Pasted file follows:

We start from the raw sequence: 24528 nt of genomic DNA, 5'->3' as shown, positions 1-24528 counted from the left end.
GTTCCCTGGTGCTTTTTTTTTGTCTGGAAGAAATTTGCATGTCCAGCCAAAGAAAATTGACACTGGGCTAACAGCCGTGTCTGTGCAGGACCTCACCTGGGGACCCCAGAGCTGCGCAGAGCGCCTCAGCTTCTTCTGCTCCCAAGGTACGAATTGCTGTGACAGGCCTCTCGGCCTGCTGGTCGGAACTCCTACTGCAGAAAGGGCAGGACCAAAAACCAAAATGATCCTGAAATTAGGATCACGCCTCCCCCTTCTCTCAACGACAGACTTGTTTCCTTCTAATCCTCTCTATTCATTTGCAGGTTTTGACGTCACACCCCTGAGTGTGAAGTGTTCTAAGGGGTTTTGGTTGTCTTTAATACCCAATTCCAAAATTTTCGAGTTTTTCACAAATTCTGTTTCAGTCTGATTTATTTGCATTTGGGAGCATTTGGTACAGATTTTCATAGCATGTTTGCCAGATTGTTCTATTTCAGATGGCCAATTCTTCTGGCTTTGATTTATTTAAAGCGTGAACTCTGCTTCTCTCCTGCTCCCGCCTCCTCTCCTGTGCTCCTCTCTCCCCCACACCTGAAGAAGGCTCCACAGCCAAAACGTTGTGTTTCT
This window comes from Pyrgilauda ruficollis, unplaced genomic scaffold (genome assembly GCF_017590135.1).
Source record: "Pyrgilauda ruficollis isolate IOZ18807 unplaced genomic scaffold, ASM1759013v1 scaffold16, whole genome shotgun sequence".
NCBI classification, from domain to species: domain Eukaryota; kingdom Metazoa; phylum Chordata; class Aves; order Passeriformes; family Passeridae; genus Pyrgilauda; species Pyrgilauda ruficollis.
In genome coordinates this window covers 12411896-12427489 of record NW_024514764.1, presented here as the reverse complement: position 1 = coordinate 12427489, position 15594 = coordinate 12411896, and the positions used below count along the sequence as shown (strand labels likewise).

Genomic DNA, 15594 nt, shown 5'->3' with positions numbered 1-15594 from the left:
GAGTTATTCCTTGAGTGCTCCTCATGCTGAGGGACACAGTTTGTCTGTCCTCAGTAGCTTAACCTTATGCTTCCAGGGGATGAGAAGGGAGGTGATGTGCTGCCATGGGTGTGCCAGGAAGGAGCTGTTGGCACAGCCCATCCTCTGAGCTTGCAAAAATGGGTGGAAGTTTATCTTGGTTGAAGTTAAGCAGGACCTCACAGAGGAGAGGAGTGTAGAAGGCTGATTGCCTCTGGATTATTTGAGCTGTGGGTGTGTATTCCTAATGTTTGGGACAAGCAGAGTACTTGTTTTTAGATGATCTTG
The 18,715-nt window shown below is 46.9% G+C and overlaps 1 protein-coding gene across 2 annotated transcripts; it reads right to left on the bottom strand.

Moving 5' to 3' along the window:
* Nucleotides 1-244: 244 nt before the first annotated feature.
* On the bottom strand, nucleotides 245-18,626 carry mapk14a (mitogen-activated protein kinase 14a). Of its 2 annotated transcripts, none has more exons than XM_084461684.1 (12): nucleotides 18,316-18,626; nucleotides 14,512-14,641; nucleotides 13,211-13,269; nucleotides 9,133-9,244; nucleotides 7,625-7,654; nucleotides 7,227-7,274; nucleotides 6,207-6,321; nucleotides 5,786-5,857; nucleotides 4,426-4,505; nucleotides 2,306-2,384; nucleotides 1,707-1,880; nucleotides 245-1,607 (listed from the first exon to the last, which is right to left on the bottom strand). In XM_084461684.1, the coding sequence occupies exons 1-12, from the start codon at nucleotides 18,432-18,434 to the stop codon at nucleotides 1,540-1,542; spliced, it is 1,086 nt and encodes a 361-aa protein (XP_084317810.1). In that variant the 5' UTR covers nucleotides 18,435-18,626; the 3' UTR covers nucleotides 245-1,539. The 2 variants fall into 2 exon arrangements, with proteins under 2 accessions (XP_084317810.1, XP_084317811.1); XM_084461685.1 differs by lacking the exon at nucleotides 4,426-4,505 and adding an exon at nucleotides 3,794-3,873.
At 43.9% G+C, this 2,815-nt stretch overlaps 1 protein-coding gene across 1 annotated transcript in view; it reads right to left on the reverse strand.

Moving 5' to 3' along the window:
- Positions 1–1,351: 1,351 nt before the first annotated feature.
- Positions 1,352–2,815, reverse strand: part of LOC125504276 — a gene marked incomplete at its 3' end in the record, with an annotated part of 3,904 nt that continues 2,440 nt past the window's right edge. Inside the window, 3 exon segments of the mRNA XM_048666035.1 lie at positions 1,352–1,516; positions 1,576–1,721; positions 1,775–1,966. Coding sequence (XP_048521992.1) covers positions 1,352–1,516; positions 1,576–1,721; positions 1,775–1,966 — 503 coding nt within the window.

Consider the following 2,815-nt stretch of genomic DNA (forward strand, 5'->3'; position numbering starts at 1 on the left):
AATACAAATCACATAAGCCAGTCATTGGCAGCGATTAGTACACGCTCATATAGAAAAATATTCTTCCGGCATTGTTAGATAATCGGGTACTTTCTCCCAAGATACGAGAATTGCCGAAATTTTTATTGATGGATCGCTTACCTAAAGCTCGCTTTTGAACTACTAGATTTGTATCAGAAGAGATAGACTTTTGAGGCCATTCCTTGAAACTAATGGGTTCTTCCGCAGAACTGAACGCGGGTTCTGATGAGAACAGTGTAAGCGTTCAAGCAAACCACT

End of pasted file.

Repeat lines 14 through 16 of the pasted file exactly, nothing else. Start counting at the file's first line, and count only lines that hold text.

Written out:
Moving 5' to 3' along the window:
- Positions 1–1,351: 1,351 nt before the first annotated feature.
- Positions 1,352–2,815, reverse strand: part of LOC125504276 — a gene marked incomplete at its 3' end in the record, with an annotated part of 3,904 nt that continues 2,440 nt past the window's right edge. Inside the window, 3 exon segments of the mRNA XM_048666035.1 lie at positions 1,352–1,516; positions 1,576–1,721; positions 1,775–1,966. Coding sequence (XP_048521992.1) covers positions 1,352–1,516; positions 1,576–1,721; positions 1,775–1,966 — 503 coding nt within the window.